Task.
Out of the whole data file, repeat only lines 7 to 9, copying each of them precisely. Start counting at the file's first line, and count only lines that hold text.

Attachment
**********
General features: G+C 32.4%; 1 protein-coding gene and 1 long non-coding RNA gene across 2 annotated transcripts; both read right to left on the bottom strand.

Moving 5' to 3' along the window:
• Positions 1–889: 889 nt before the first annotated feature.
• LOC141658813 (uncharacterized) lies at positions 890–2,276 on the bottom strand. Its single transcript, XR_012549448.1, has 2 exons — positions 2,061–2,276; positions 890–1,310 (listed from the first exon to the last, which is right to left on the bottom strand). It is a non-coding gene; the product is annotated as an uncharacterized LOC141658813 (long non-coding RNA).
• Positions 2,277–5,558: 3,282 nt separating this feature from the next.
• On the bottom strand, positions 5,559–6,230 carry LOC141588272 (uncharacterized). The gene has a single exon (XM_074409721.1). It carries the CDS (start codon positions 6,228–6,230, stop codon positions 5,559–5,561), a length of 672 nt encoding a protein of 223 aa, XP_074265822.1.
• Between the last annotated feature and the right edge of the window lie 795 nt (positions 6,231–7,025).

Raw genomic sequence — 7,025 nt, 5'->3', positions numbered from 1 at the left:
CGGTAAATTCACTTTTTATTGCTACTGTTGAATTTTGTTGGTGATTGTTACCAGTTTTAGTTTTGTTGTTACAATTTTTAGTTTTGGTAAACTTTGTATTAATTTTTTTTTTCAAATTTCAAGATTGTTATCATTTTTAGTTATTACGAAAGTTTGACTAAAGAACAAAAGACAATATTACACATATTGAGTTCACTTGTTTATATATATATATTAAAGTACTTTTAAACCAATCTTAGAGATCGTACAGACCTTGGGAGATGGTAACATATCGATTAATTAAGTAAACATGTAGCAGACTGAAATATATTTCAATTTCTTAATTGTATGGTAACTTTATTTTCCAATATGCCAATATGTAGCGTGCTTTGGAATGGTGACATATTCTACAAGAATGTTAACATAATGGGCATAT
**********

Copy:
• Between the last annotated feature and the right edge of the window lie 795 nt (positions 6,231–7,025).

Raw genomic sequence — 7,025 nt, 5'->3', positions numbered from 1 at the left:
CGGTAAATTCACTTTTTATTGCTACTGTTGAATTTTGTTGGTGATTGTTACCAGTTTTAGTTTTGTTGTTACAATTTTTAGTTTTGGTAAACTTTGTATTAATTTTTTTTTTCAAATTTCAAGATTGTTATCATTTTTAGTTATTACGAAAGTTTGACTAAAGAACAAAAGACAATATTACACATATTGAGTTCACTTGTTTATATATATATATTAAAGTACTTTTAAACCAATCTTAGAGATCGTACAGACCTTGGGAGATGGTAACATATCGATTAATTAAGTAAACATGTAGCAGACTGAAATATATTTCAATTTCTTAATTGTATGGTAACTTTATTTTCCAATATGCCAATATGTAGCGTGCTTTGGAATGGTGACATATTCTACAAGAATGTTAACATAATGGGCATAT